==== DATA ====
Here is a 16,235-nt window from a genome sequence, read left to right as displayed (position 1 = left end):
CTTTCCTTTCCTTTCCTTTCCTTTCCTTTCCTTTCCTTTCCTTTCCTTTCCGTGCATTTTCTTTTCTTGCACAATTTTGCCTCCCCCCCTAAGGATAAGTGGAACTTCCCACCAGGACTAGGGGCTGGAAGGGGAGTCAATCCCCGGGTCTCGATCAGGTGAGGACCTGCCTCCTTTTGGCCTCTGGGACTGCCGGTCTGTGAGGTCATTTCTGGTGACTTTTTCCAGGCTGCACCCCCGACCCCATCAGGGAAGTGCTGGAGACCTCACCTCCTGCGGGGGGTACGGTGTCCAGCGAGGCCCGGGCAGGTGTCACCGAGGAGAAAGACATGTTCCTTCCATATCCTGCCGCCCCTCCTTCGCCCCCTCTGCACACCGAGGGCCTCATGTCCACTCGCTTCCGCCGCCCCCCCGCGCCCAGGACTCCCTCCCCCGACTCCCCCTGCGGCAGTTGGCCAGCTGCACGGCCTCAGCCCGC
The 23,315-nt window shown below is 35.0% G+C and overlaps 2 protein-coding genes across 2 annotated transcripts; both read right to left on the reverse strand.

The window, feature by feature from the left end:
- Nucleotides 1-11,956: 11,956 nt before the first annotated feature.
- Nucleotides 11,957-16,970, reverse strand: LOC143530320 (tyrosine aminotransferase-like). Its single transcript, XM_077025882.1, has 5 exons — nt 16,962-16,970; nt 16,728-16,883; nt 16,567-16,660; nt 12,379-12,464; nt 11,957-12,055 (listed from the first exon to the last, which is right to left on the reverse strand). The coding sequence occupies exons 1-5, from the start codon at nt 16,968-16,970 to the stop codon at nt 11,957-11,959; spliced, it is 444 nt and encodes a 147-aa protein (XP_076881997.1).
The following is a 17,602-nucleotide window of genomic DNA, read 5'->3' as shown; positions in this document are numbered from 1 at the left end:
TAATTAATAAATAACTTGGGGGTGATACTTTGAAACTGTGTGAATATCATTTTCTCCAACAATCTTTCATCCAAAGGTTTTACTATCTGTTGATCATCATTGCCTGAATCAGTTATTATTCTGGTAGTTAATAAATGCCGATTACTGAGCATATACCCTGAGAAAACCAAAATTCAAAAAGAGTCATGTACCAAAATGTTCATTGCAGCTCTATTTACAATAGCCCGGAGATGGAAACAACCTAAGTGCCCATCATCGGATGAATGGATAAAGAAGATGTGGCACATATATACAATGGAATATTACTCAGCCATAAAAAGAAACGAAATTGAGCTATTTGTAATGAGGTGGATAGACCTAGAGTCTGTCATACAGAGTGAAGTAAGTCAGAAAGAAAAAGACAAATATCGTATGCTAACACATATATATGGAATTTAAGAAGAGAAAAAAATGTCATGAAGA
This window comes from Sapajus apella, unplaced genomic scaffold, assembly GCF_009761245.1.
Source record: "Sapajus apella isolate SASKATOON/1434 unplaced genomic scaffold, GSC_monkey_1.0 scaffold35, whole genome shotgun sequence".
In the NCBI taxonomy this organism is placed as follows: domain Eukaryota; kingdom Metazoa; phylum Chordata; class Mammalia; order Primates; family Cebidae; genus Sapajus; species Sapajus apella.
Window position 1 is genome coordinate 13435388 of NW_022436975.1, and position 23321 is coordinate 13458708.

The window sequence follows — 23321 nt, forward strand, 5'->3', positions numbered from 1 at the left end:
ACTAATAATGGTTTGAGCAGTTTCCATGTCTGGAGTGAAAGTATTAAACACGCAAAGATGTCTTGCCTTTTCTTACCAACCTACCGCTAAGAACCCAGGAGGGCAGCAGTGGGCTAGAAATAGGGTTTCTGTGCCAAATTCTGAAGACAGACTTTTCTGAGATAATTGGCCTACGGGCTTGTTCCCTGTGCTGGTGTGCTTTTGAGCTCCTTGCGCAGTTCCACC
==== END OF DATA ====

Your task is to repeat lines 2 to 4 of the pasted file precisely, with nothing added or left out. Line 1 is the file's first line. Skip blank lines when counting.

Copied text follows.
CTTTCCTTTCCTTTCCTTTCCTTTCCTTTCCTTTCCTTTCCTTTCCTTTCCGTGCATTTTCTTTTCTTGCACAATTTTGCCTCCCCCCCTAAGGATAAGTGGAACTTCCCACCAGGACTAGGGGCTGGAAGGGGAGTCAATCCCCGGGTCTCGATCAGGTGAGGACCTGCCTCCTTTTGGCCTCTGGGACTGCCGGTCTGTGAGGTCATTTCTGGTGACTTTTTCCAGGCTGCACCCCCGACCCCATCAGGGAAGTGCTGGAGACCTCACCTCCTGCGGGGGGTACGGTGTCCAGCGAGGCCCGGGCAGGTGTCACCGAGGAGAAAGACATGTTCCTTCCATATCCTGCCGCCCCTCCTTCGCCCCCTCTGCACACCGAGGGCCTCATGTCCACTCGCTTCCGCCGCCCCCCCGCGCCCAGGACTCCCTCCCCCGACTCCCCCTGCGGCAGTTGGCCAGCTGCACGGCCTCAGCCCGC
The 23,315-nt window shown below is 35.0% G+C and overlaps 2 protein-coding genes across 2 annotated transcripts; both read right to left on the reverse strand.

The window, feature by feature from the left end: